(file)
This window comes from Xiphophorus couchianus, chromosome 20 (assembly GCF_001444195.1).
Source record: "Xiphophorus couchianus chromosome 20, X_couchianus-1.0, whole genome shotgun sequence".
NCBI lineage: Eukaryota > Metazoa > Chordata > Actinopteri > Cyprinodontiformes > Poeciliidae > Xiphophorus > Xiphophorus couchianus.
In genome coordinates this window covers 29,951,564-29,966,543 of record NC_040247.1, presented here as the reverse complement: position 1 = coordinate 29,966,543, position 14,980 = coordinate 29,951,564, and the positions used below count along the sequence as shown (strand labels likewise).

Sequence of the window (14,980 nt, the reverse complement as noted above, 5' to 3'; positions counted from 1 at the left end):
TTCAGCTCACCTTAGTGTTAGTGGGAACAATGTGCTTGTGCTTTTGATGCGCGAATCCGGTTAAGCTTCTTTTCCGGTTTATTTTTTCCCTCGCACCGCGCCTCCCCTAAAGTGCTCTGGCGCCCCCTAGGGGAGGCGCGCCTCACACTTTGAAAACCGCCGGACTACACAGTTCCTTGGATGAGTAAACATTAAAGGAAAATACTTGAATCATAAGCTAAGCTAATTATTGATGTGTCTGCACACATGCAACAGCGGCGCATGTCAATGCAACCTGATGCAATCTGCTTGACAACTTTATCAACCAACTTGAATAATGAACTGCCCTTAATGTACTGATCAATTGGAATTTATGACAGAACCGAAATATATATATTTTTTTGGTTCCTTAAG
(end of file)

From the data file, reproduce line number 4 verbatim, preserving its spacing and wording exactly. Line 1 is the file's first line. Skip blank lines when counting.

In genome coordinates this window covers 29,951,564-29,966,543 of record NC_040247.1, presented here as the reverse complement: position 1 = coordinate 29,966,543, position 14,980 = coordinate 29,951,564, and the positions used below count along the sequence as shown (strand labels likewise).